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Alzheimer’s researchers at Columbia, speaking at a panel in March, are cautiously optimistic that effective treatments for Alzheimer’s are on the horizon.
Columbia Engineering is represented in five of the six winning research teams in the University’s annual Research Initiatives in Science and Engineering (RISE) competition.
Junfeng Yang, associate professor of computer science, is a very patient man but not when it comes to his Android phone. “Nobody likes sluggish mobile apps!” he exclaims.
While studying for his Ph.D. in electrical engineering at Columbia University six or seven years ago, Marshall Cox regulated his room’s temperature in winter the way most New Yorkers with steam radiators do.
Sometimes, to make progress, you have to get your hands dirty. Professor Kartik Chandran and his research group in Columbia’s Department of Environmental Engineering are getting their hands extra dirty.
Bacteria have developed their own “force” to hide from our antibiotics, and they are increasingly using this strategy to chip away at the effectiveness of polymyxins, our last line of defense against some “superbug” infections.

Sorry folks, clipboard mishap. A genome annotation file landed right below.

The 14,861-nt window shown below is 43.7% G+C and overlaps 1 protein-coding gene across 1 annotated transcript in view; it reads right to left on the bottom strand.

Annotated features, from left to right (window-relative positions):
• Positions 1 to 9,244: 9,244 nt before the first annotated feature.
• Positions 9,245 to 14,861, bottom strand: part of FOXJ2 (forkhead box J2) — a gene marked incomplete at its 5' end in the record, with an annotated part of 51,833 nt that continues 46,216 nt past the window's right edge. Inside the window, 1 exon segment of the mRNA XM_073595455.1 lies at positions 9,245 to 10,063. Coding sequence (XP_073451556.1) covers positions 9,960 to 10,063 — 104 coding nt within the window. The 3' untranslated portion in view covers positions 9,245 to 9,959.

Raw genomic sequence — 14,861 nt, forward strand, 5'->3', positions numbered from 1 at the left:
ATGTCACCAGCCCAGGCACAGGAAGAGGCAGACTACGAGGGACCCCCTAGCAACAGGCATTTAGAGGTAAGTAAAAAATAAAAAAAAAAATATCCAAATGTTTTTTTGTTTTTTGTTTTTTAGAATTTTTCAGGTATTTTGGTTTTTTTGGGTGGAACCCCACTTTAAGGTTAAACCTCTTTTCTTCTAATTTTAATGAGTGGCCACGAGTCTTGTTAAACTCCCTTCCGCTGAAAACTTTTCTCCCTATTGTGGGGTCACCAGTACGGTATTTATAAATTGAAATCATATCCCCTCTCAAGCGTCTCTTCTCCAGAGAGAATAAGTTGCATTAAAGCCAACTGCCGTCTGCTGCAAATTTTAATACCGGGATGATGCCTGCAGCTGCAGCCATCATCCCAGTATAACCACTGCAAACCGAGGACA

For decades, scientists have struggled to develop a comprehensive census of cell types in the brain. Now, in a pair of companion papers, researchers at Columbia’s Mortimer B. Zuckerman Mind Brain Behavior Institute describe powerful new approaches to systematically identify individual classes of brain cells, in the spinal cord.
Read CTV Executive Director Orin Herskowitz's letter from our March 2016 newsletter.
Professors Keren Bergman, Michal Lipson, and Matei Ciocarlie recently won NASA research grants, worth up to $500,000 over two to three years for research and development.
When hearing loss becomes so severe that hearing aids no longer help, a cochlear implant not only amplifies sounds but also lets people hear speech clearly. Music is a different story.